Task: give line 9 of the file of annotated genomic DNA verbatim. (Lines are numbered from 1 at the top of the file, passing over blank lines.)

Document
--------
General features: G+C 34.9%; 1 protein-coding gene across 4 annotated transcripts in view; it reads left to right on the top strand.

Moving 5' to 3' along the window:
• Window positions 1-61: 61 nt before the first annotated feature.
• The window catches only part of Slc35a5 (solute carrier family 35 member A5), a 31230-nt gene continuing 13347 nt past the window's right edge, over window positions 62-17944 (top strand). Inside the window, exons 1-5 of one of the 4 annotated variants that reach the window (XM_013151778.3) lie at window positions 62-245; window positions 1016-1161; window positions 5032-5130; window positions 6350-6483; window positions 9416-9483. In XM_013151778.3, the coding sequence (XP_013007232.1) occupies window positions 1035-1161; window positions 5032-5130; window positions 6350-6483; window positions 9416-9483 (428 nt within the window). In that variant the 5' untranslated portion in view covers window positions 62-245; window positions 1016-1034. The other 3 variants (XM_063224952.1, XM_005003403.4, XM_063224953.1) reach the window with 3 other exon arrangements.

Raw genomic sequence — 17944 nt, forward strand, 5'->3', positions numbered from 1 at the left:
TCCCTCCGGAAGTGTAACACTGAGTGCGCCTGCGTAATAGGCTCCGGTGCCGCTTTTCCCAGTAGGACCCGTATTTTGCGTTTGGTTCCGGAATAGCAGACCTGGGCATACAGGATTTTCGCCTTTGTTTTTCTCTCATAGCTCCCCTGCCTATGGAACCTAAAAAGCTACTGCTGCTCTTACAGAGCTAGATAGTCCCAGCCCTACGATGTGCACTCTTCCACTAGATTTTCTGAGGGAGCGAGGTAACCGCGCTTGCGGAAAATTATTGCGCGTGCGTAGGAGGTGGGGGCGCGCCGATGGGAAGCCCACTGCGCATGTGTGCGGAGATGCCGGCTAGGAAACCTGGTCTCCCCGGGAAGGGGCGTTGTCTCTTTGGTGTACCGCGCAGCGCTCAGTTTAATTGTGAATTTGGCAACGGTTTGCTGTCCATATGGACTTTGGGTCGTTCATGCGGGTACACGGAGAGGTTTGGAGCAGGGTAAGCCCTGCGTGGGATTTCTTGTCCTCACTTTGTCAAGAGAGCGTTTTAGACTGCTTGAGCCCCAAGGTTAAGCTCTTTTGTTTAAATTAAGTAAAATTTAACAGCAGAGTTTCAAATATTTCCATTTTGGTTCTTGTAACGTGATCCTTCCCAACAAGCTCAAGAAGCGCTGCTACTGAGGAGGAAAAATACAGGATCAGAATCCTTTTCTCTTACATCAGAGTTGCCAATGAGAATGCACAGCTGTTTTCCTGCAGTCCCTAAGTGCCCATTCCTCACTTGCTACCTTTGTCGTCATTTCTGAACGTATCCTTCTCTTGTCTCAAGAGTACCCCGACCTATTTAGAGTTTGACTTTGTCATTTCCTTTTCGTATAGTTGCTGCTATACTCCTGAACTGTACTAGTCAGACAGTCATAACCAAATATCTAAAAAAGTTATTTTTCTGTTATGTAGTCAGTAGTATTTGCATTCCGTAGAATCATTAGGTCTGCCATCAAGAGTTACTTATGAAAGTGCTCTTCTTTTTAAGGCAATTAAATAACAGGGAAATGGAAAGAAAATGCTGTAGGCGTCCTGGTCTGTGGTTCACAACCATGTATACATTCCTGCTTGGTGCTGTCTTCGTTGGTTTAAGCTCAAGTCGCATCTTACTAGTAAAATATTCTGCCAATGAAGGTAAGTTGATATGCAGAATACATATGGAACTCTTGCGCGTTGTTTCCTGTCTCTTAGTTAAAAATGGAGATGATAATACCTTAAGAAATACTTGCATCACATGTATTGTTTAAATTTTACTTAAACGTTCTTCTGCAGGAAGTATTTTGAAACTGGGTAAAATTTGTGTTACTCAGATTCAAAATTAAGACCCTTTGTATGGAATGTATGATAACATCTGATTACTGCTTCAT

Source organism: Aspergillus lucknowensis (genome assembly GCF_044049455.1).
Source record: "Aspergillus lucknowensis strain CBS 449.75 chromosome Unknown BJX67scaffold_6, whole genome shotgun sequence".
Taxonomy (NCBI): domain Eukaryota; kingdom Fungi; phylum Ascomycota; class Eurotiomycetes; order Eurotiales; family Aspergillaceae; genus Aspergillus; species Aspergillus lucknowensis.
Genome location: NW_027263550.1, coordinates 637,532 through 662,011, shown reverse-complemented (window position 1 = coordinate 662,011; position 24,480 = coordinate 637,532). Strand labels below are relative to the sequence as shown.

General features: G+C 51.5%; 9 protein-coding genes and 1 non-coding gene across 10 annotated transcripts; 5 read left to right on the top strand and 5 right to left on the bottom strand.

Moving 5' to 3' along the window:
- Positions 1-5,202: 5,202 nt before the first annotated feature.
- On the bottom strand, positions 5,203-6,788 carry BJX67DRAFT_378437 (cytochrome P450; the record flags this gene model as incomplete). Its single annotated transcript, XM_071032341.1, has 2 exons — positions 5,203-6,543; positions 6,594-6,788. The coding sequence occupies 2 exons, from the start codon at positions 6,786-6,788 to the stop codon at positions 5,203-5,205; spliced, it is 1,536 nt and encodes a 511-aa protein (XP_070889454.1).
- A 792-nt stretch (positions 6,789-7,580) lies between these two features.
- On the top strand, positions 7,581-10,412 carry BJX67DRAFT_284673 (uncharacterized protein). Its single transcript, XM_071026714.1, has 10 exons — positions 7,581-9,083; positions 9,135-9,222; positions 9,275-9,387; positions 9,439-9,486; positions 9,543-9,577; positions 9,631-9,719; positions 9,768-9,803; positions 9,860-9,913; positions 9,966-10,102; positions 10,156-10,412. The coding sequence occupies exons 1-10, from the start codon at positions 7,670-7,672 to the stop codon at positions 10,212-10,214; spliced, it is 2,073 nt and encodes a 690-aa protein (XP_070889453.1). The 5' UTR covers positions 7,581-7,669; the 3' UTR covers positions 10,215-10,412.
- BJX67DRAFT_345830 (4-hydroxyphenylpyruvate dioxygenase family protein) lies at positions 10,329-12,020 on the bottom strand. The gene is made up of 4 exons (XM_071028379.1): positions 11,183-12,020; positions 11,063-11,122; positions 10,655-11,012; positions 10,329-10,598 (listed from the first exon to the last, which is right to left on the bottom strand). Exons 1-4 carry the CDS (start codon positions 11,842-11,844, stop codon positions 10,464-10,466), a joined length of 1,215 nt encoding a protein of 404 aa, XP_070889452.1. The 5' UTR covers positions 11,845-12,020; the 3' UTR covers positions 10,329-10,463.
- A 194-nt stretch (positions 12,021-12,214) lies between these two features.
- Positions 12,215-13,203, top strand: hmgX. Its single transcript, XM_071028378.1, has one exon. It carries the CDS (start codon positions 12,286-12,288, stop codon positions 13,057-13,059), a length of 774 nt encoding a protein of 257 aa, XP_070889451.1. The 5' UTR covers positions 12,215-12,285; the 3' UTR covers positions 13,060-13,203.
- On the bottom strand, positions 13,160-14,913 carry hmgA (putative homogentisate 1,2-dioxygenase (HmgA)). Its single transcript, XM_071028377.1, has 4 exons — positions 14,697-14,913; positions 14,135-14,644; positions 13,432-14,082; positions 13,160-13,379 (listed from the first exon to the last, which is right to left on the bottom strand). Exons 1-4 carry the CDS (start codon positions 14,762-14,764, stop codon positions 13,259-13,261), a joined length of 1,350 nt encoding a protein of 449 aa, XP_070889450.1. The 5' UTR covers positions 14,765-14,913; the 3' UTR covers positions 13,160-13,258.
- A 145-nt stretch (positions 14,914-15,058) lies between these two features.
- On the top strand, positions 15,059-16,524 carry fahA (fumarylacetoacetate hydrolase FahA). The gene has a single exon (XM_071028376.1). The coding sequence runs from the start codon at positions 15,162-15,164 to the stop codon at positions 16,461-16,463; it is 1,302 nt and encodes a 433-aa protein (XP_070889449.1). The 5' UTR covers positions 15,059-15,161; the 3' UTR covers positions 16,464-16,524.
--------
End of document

Taxonomy (NCBI): domain Eukaryota; kingdom Fungi; phylum Ascomycota; class Eurotiomycetes; order Eurotiales; family Aspergillaceae; genus Aspergillus; species Aspergillus lucknowensis.